Networking made easy: Top 10 tips for the smart and savvy researcher

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Networking made easy: Top 10 tips for the smart and savvy researcher

Effective networking is an essential skill for a researcher today. Given the niche study areas, researchers tend to form close-knit cliques and breaking into these can be quite difficult. While your work and your research credibility will eventually speak for you, it may take a while for you to gain recognition through your published papers and citations if you do not grow your network. In this article, we discuss why networking is important and introduce you to top 10 tips for networking effectively (especially in times like these where everything is virtual).

Why do researchers need to network?

There are various reasons that researchers need to broaden their network. Some of these are as follows:

  • To find research collaborators: Networking allows you to establish connections with other researchers, both within and outside your field of expertise, which can facilitate potential collaborations on high-impact research projects.
  • To learn: By creating a network of researchers across the globe, you get the chance to talk to people and learn more about ongoing work in your field. This can help you with your research or spur new ideas that can have far-reaching impact.
  • To stay up-to-date on job openings and/or funding opportunities: Broadening your research network will also allow you to keep tabs on potential job openings and funding opportunities outside your immediate circle of influence.   
  • To communicate your science: Networking effectively gives you the chance to discuss your own research projects with others and allows you to get feedback and understand first-hand how people are reacting to your work.
  • To meet journal editors: Being part of a larger network of global researchers also gives you the opportunity to connect with journal editors, who may find your research work suitable for their journal.

Now that we’ve established the importance of networking for researchers, especially now when a pandemic is raging across the world, let’s take a look at the top 10 networking tips that are relevant for researchers worldwide.

Top 10 networking tips for researchers

1. Attend virtual conferences: With the recent onslaught of the COVID-19 pandemic bringing everything to a halt, most events have moved online, including academic conferences. While virtual conferences may lack the regular face-to-face interactions, they have some amazing advantages such as being accessible, cost-effective and convenient to attend, and offer great scope for remote high-level networking.

2. Write blog posts and updates on social media: Your blog can be a great tool for project collaboration, or a guide on your field of research; use if effectively and you’ll find there are several benefits to blogging and staying active on social networking sites. Pro tip: If you’re attending a virtual conference, make time to connect with other attendees on the social networks available through the conference, use the event hashtag to initiate conversations, stay up to date, and forge some long-lasting professional relationships.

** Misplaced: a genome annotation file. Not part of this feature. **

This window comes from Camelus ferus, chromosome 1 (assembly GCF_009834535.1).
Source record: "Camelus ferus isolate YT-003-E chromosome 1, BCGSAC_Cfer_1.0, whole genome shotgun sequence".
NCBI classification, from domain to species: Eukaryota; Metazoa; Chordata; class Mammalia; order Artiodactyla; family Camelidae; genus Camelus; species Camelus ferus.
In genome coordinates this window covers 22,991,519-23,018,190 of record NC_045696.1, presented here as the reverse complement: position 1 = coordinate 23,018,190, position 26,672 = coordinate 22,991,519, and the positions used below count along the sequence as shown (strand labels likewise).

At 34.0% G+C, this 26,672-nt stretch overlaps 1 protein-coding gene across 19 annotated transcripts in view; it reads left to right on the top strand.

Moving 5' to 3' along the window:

3. Conduct online surveys/polls: Tapping your professional network is a great way to gather key insights or opinions on a research piece, project or idea, and can help you make the right decisions in your work. In fact, asking and providing feedback through online surveys and polls not only gets you relevant and informed views, it helps to spark conversations and build connections within your network.

4. Share your research with the world: In order for any research to deliver impact, it needs to be shared. The more people who know about your work, the more likely it is to be recognized, cited, and used as a base for new discoveries. In fact, sharing your work with a group of like-minded researchers in and beyond your network also helps to initiate a feedback loop, where others can comment on and suggest ways to further your research.

5. Join academic associations or learned societies: Becoming a member of a researcher group is an ideal way to find others in your field. Most of these groups and societies organize regular conferences, encourage discussions on new research, and offer ready guidance and support to members with regards to training, publishing and funding. Pro tip: Do your research before you choose a society to join, and once you do ensure you are an active participant and involved in as many events as possible.

6. Create an online presence: Whether it is ResearchGate, Mendeley or even Twitter, being active and visible on the right platforms and social media groups can help you connect with like-minded researchers. Use these to start a discussion, get answers to research-related queries, and reach a wider audience – all of which will help you build your standing and reputation within the researcher community.

7. Share other people’s work: Research is collaborative, it is important to recognize and share important articles and updates on projects to not only stay updated, but also establish yourself as an expert in your field. What’s more, when you share others’ work with insights and helpful comments, they are likely to respond and even reciprocate by further sharing your work with their network.